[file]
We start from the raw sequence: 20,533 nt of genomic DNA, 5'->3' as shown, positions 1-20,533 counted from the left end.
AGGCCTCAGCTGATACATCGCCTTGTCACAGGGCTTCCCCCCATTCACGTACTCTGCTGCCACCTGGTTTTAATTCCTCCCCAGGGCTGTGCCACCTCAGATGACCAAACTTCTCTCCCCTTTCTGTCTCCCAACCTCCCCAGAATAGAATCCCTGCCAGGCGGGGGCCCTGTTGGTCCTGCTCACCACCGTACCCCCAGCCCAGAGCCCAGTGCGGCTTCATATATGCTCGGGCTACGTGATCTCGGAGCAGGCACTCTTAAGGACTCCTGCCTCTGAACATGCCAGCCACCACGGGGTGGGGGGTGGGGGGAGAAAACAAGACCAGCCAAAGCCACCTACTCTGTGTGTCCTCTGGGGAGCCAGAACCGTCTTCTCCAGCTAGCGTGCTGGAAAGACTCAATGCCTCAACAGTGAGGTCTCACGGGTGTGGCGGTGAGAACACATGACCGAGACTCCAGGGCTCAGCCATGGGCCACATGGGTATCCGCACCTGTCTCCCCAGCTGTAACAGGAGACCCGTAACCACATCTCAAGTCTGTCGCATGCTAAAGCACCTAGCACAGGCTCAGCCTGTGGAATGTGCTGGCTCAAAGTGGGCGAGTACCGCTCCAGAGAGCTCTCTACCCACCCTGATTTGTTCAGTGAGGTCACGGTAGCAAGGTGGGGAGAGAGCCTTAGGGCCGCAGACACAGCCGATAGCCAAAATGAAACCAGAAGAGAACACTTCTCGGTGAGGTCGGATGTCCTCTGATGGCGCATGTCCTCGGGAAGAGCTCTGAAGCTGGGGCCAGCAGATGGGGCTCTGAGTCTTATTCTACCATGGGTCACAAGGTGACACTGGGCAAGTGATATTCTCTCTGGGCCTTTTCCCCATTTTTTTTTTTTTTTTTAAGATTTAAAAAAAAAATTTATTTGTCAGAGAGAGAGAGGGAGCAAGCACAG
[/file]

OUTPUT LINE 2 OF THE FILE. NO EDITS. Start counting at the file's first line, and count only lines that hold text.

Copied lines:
AGGCCTCAGCTGATACATCGCCTTGTCACAGGGCTTCCCCCCATTCACGTACTCTGCTGCCACCTGGTTTTAATTCCTCCCCAGGGCTGTGCCACCTCAGATGACCAAACTTCTCTCCCCTTTCTGTCTCCCAACCTCCCCAGAATAGAATCCCTGCCAGGCGGGGGCCCTGTTGGTCCTGCTCACCACCGTACCCCCAGCCCAGAGCCCAGTGCGGCTTCATATATGCTCGGGCTACGTGATCTCGGAGCAGGCACTCTTAAGGACTCCTGCCTCTGAACATGCCAGCCACCACGGGGTGGGGGGTGGGGGGAGAAAACAAGACCAGCCAAAGCCACCTACTCTGTGTGTCCTCTGGGGAGCCAGAACCGTCTTCTCCAGCTAGCGTGCTGGAAAGACTCAATGCCTCAACAGTGAGGTCTCACGGGTGTGGCGGTGAGAACACATGACCGAGACTCCAGGGCTCAGCCATGGGCCACATGGGTATCCGCACCTGTCTCCCCAGCTGTAACAGGAGACCCGTAACCACATCTCAAGTCTGTCGCATGCTAAAGCACCTAGCACAGGCTCAGCCTGTGGAATGTGCTGGCTCAAAGTGGGCGAGTACCGCTCCAGAGAGCTCTCTACCCACCCTGATTTGTTCAGTGAGGTCACGGTAGCAAGGTGGGGAGAGAGCCTTAGGGCCGCAGACACAGCCGATAGCCAAAATGAAACCAGAAGAGAACACTTCTCGGTGAGGTCGGATGTCCTCTGATGGCGCATGTCCTCGGGAAGAGCTCTGAAGCTGGGGCCAGCAGATGGGGCTCTGAGTCTTATTCTACCATGGGTCACAAGGTGACACTGGGCAAGTGATATTCTCTCTGGGCCTTTTCCCCATTTTTTTTTTTTTTTTTAAGATTTAAAAAAAAAATTTATTTGTCAGAGAGAGAGAGGGAGCAAGCACAG